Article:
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Medical Oncology

, 35:45 | Cite as

The effect of post-progression survival on overall survival among patients with sensitive relapse of small cell lung cancer

  • Yosuke Miura
  • Hisao Imai
  • Reiko Sakurai
  • Kyoichi Kaira
  • Noriaki Sunaga
  • Koichi Minato
  • Ryusei Saito
  • Takeshi Hisada
Original Paper

Abstract

Recent studies have suggested that, among patients with advanced lung cancer, subsequent treatment after failure of first-line or second-line chemotherapy has a greater effect on overall survival (OS) than tumor shrinkage or progression-free survival (PFS). However, no studies have examined this issue among patients with sensitive relapse of small cell lung cancer (SCLC). We retrospectively evaluate 77 patients with sensitive relapse of SCLC who received second-line chemotherapy after first-line platinum doublet chemotherapy between January 1999 and November 2013. The analyses included patient characteristics, treatment parameters, tumor shrinkage, PFS, post-progression survival (PPS), and OS. Spearman rank correlation analysis and linear regression analysis revealed that PPS was strongly correlated with OS (r = 0.91, p < 0.01, R2 = 0.96), PFS was moderately correlated with OS (r = 0.58, p < 0.01, R2 = 0.28), and tumor shrinkage was weakly correlated with OS (r = 0.34, p < 0.01, R2 = 0.12). A multivariate Cox proportional hazards model with a stepwise regression procedure revealed that PPS was significantly associated with age at the start of second-line chemotherapy, best response to second-line and third-line chemotherapy, and the number of regimens after progression beyond second-line chemotherapy (p < 0.05). These findings suggest that PPS has a stronger effect than PFS on OS among patients with sensitive relapse of SCLC. Thus, response to second-line chemotherapy and subsequent treatment for disease progression after second-line chemotherapy may be important factors that influence OS.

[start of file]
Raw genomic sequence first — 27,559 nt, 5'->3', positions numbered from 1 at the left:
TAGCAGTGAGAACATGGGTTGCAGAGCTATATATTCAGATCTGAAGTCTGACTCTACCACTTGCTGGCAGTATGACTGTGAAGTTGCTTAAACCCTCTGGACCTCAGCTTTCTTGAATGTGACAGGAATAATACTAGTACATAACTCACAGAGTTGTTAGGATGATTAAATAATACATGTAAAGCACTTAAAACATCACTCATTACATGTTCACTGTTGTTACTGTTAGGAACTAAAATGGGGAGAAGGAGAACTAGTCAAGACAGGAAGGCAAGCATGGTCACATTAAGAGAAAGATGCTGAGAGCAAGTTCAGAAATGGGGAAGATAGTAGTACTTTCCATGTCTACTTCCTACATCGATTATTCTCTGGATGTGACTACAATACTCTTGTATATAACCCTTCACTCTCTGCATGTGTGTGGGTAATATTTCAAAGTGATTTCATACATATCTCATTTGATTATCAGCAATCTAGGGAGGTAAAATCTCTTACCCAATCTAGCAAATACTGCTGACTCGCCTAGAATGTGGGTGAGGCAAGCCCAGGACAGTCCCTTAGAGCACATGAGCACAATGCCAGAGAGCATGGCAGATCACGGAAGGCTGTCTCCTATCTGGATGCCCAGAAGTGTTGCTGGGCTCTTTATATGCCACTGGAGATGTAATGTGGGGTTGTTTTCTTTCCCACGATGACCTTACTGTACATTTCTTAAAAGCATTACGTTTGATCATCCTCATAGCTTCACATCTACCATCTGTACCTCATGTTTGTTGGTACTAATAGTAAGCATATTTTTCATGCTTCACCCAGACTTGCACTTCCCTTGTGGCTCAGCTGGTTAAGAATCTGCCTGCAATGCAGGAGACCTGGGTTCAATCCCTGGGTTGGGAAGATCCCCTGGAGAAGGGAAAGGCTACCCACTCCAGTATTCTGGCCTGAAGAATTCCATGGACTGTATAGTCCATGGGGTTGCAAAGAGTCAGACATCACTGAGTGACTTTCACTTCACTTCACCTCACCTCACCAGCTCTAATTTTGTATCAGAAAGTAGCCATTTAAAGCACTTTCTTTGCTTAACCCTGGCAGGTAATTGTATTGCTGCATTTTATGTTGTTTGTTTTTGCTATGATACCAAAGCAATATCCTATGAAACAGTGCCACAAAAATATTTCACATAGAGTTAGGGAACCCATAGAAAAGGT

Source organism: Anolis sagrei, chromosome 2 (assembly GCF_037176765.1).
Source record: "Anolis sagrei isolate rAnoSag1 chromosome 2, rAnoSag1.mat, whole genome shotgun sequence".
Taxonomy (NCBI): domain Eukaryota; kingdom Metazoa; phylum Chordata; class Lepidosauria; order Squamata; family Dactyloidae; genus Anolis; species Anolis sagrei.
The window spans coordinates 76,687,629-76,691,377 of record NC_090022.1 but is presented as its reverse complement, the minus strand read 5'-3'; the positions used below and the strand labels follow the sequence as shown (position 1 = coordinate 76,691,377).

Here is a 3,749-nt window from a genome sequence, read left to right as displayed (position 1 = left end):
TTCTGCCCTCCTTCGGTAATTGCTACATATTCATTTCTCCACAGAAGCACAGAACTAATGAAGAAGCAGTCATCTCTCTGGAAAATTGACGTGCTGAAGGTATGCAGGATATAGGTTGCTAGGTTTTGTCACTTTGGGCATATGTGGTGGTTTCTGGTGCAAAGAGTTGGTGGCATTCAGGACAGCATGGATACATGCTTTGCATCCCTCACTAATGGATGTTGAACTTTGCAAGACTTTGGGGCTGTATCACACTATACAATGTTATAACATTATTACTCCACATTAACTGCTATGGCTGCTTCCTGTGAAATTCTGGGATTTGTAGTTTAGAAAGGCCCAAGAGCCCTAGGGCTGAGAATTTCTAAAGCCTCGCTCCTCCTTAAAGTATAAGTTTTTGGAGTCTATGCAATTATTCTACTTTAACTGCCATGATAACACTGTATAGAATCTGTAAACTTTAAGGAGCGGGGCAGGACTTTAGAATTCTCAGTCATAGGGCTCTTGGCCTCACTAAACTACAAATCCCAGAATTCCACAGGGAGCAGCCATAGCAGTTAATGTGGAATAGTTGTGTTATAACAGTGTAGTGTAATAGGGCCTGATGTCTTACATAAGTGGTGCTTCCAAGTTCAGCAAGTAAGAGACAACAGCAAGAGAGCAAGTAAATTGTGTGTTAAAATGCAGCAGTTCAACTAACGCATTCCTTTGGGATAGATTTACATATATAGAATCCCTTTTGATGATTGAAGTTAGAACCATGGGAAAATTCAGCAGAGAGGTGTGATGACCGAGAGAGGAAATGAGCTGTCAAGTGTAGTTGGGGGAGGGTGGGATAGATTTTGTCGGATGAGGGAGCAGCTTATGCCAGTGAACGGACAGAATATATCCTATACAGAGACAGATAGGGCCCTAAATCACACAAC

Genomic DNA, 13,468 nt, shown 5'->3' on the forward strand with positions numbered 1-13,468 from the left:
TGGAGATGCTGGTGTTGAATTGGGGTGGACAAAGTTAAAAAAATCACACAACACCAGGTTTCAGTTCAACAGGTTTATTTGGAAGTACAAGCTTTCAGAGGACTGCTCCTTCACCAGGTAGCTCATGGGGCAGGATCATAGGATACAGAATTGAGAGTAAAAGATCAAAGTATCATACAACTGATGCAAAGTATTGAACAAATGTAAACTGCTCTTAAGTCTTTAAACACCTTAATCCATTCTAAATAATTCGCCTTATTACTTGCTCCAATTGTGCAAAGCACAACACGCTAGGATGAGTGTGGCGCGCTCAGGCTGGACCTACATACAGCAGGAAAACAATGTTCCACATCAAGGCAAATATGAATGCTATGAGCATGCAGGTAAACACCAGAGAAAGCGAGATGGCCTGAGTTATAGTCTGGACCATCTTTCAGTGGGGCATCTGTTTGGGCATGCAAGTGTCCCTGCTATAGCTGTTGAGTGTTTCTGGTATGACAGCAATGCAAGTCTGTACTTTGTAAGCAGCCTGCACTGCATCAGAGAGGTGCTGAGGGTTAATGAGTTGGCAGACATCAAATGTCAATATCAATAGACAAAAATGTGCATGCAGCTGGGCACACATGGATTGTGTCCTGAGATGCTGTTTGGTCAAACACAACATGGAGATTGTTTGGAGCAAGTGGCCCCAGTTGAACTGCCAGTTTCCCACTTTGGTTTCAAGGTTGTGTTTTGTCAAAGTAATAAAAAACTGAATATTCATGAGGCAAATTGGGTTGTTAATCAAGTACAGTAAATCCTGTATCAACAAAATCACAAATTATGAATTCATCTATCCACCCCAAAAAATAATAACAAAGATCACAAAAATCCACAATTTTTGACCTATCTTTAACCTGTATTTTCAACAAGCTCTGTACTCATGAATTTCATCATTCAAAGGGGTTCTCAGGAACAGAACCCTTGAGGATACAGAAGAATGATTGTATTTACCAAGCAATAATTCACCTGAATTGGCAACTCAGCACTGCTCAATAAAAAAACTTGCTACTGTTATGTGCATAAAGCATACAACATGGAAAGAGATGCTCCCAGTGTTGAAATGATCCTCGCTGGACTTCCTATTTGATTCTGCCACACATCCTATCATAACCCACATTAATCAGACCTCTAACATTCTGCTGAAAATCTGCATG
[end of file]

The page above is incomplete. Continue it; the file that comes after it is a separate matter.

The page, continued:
Keywords

Small cell lung cancer Sensitive relapse Post-progression survival Overall survival 

Notes

Acknowledgements

The authors thank Dr. Sakae Fujimoto (Division of Respiratory Medicine, Gunma Prefectural Cancer Center, Japan) and Dr. Masanobu Yamada (Department of Endocrinology and Diabetes, Gunma University Graduate School of Medicine, Japan) for assisting with the preparation of the manuscript.

Compliance with ethical standards

Conflict of interest

The authors have no conflicts of interest to declare.

Ethical approval

The study’s protocol complied with the Declaration of Helsinki and was approved by the institutional review boards of Gunma Prefectural Cancer Center and Shibukawa Medical Center. Formal consent of patients was not required for this type of retrospective study.

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Copyright information

© Springer Science+Business Media, LLC, part of Springer Nature 2018

Authors and Affiliations

  1. 1.Division of Respiratory MedicineGunma Prefectural Cancer CenterOtaJapan
  2. 2.Department of Respiratory MedicineGunma University Graduate School of MedicineMaebashiJapan
  3. 3.Division of Respiratory MedicineNational Hospital Organization Shibukawa Medical CenterShibukawaJapan
  4. 4.Department of Oncology Clinical DevelopmentGunma University Graduate School of MedicineMaebashiJapan

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